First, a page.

8. Flakey

    Flakey Friend of Leo's

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    Yep, I've played many of Jim's guitars when he was with Gibson as well as his own models. I'd agree with you the production methods and Gibson's profit motive really puts making carved archtops out of their business model. It's much more affordable to hire someone like Triggs to build a guitar for you.
     
  9. Flakey

    Flakey Friend of Leo's

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    Yes the mark up on new Gibsons are so high that in some instances you could buy a vintage one at the same price. Prices on vintage archtops are way down from the recent past.
     
  10. Mike Eskimo

    Mike Eskimo Doctor of Teleocity Ad Free Member

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    The safest bet in the universe (so much so, that it’s not even a bet - it’s a guaranteed eventuality) is that vintage arch tops will fall through the floor in value - especially non-electric models.
     
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  11. D_W_PGH

    D_W_PGH Friend of Leo's

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    Ditto that, and one man's $8k guitar is another man's $2k guitar, so shop around if you like that kind of thing (and do some research about archtops and parallel bracing vs. X, etc).

    There's opportunity in some of them for someone who is willing to avoid the high price houses.

    And really really good guitars coming from china now from a couple of small makers - other than eastman. Eastman probably killed (most of) the one-man shops in the US and Gibson's customer base. 910Ce is about $3k new, with spectacular wood and a little less bulk.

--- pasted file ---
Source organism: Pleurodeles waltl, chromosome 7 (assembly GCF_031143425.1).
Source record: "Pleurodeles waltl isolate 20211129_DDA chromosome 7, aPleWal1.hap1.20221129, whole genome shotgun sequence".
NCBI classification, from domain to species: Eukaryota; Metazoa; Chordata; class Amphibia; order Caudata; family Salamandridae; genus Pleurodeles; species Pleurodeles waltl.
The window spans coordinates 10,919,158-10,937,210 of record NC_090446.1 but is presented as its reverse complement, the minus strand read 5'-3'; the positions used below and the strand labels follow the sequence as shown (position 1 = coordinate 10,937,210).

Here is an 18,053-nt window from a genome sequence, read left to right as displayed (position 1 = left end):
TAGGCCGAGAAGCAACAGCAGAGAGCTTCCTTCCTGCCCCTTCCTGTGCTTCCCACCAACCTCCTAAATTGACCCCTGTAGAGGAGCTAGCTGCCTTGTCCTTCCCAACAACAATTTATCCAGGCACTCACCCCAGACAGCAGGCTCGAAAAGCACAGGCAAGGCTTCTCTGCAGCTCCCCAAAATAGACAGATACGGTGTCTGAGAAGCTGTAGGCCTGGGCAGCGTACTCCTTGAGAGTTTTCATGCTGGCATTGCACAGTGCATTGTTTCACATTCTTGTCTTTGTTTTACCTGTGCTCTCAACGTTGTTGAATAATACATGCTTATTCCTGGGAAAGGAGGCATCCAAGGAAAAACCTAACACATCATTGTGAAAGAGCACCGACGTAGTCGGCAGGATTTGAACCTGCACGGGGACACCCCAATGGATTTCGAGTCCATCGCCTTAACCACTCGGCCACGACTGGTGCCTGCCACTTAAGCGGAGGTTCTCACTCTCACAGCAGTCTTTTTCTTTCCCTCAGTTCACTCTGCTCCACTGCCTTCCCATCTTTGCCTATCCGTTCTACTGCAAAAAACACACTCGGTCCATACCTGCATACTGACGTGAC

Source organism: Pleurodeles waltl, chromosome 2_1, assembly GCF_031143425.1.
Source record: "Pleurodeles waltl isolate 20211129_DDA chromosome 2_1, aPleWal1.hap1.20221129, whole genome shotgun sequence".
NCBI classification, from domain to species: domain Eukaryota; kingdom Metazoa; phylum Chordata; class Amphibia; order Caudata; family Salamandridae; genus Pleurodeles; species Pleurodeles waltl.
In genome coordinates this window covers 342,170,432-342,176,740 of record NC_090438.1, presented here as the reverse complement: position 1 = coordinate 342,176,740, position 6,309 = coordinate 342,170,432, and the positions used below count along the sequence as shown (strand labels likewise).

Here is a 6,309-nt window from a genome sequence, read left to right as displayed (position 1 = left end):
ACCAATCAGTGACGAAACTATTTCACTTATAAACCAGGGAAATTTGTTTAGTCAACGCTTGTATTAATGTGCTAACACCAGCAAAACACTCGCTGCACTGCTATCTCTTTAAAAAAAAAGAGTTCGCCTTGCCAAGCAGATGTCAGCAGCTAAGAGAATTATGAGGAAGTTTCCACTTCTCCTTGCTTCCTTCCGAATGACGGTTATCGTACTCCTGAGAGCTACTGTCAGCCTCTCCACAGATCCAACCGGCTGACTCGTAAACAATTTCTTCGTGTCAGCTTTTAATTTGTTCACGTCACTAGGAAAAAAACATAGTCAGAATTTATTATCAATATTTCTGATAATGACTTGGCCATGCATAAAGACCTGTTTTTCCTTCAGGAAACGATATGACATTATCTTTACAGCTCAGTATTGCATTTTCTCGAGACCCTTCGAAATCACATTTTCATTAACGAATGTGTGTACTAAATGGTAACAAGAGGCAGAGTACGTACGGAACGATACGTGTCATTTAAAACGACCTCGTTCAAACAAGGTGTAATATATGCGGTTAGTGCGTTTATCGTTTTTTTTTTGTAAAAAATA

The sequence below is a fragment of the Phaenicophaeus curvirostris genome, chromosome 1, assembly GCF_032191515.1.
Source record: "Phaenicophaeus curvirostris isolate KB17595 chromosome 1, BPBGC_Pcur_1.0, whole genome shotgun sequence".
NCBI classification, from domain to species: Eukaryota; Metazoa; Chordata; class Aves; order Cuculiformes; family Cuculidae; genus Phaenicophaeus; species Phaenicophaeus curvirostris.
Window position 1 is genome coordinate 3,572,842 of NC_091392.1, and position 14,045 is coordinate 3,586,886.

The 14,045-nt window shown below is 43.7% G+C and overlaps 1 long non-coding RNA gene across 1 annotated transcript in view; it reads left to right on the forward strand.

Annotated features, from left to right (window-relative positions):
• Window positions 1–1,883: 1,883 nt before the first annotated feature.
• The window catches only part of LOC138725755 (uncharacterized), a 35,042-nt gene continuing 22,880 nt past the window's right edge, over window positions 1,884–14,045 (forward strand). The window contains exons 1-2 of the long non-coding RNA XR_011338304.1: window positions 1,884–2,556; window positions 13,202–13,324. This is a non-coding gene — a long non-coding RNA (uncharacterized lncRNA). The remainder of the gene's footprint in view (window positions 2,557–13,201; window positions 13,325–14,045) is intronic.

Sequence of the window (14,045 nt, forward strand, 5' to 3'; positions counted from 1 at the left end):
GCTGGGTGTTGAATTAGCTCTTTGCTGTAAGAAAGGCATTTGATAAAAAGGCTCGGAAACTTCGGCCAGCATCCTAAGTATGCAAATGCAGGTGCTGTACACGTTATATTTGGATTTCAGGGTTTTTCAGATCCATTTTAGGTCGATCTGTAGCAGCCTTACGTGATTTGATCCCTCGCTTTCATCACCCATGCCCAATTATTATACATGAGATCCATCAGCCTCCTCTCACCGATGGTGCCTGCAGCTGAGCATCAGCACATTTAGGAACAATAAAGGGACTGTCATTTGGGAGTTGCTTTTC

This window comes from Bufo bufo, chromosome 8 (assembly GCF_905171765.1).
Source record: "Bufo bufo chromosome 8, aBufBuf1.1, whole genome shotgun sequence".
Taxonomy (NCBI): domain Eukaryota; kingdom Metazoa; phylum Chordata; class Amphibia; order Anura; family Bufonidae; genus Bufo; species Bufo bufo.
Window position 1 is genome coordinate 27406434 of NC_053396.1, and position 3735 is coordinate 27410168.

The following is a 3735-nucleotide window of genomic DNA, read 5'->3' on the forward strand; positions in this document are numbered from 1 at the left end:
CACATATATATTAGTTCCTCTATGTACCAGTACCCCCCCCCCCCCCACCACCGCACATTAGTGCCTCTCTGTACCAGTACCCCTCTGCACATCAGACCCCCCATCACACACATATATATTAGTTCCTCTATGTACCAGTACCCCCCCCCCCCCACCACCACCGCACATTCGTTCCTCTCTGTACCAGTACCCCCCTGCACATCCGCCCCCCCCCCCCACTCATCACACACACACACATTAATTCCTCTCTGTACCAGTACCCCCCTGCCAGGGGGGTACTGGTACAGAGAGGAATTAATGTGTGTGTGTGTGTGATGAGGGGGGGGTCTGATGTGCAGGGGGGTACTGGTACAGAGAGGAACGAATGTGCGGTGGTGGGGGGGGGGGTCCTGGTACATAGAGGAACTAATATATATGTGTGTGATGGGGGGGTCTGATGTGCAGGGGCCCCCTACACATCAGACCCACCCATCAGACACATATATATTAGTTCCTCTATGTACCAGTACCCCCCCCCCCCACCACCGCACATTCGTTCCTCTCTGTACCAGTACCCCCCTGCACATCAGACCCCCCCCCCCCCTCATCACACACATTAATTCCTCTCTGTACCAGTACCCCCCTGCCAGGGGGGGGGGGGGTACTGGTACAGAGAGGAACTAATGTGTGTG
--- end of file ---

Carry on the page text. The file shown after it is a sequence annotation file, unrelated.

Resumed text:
The fellow I hassle for tips on building sold guitars around Gibson's price level (better guitars than gibsons with more latitude in what you want - or I should say, less risk of getting one that's not perfect from him - i'm sure the good gibsons are about as good as anything you can find) in the 1970s through early 2000s, but I doubt you could do it now.

    It's easy to say when you're buying a guitar that you want custom or you want something high end, but eventually when you get tired of it....woe be to the person trying to sell a $12,000 vintage acoustic arch top in 10 years, or a new Super 400 when everyone shopping wants an old one that's loosey goosey sounding.

    I vaguely recall Triggs' nice archtops being somewhere in the Gibson ballpark, too. I wonder what this guitar cost in 2004.